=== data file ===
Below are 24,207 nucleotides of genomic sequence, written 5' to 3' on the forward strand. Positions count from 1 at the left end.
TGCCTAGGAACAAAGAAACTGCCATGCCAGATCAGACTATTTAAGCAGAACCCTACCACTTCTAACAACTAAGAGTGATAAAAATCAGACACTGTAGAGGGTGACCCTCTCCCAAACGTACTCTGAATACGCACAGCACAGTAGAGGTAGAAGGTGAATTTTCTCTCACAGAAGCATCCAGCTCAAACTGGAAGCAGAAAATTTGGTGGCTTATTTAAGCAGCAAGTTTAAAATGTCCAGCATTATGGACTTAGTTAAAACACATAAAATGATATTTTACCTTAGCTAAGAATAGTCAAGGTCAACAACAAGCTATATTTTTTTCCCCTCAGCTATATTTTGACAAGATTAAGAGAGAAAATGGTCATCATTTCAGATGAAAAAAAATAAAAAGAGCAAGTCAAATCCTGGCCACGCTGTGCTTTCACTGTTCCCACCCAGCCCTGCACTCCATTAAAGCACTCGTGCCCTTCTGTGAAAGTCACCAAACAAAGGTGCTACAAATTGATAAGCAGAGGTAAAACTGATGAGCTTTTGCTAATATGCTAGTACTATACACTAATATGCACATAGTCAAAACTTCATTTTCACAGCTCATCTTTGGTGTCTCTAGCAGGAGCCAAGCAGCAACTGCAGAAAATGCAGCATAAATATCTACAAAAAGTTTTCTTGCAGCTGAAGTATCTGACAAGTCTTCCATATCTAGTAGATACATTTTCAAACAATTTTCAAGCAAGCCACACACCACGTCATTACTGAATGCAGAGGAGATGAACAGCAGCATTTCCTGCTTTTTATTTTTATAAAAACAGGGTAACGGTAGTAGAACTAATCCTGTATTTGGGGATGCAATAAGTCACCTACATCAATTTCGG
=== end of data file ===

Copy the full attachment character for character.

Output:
Below are 24,207 nucleotides of genomic sequence, written 5' to 3' on the forward strand. Positions count from 1 at the left end.
TGCCTAGGAACAAAGAAACTGCCATGCCAGATCAGACTATTTAAGCAGAACCCTACCACTTCTAACAACTAAGAGTGATAAAAATCAGACACTGTAGAGGGTGACCCTCTCCCAAACGTACTCTGAATACGCACAGCACAGTAGAGGTAGAAGGTGAATTTTCTCTCACAGAAGCATCCAGCTCAAACTGGAAGCAGAAAATTTGGTGGCTTATTTAAGCAGCAAGTTTAAAATGTCCAGCATTATGGACTTAGTTAAAACACATAAAATGATATTTTACCTTAGCTAAGAATAGTCAAGGTCAACAACAAGCTATATTTTTTTCCCCTCAGCTATATTTTGACAAGATTAAGAGAGAAAATGGTCATCATTTCAGATGAAAAAAAATAAAAAGAGCAAGTCAAATCCTGGCCACGCTGTGCTTTCACTGTTCCCACCCAGCCCTGCACTCCATTAAAGCACTCGTGCCCTTCTGTGAAAGTCACCAAACAAAGGTGCTACAAATTGATAAGCAGAGGTAAAACTGATGAGCTTTTGCTAATATGCTAGTACTATACACTAATATGCACATAGTCAAAACTTCATTTTCACAGCTCATCTTTGGTGTCTCTAGCAGGAGCCAAGCAGCAACTGCAGAAAATGCAGCATAAATATCTACAAAAAGTTTTCTTGCAGCTGAAGTATCTGACAAGTCTTCCATATCTAGTAGATACATTTTCAAACAATTTTCAAGCAAGCCACACACCACGTCATTACTGAATGCAGAGGAGATGAACAGCAGCATTTCCTGCTTTTTATTTTTATAAAAACAGGGTAACGGTAGTAGAACTAATCCTGTATTTGGGGATGCAATAAGTCACCTACATCAATTTCGG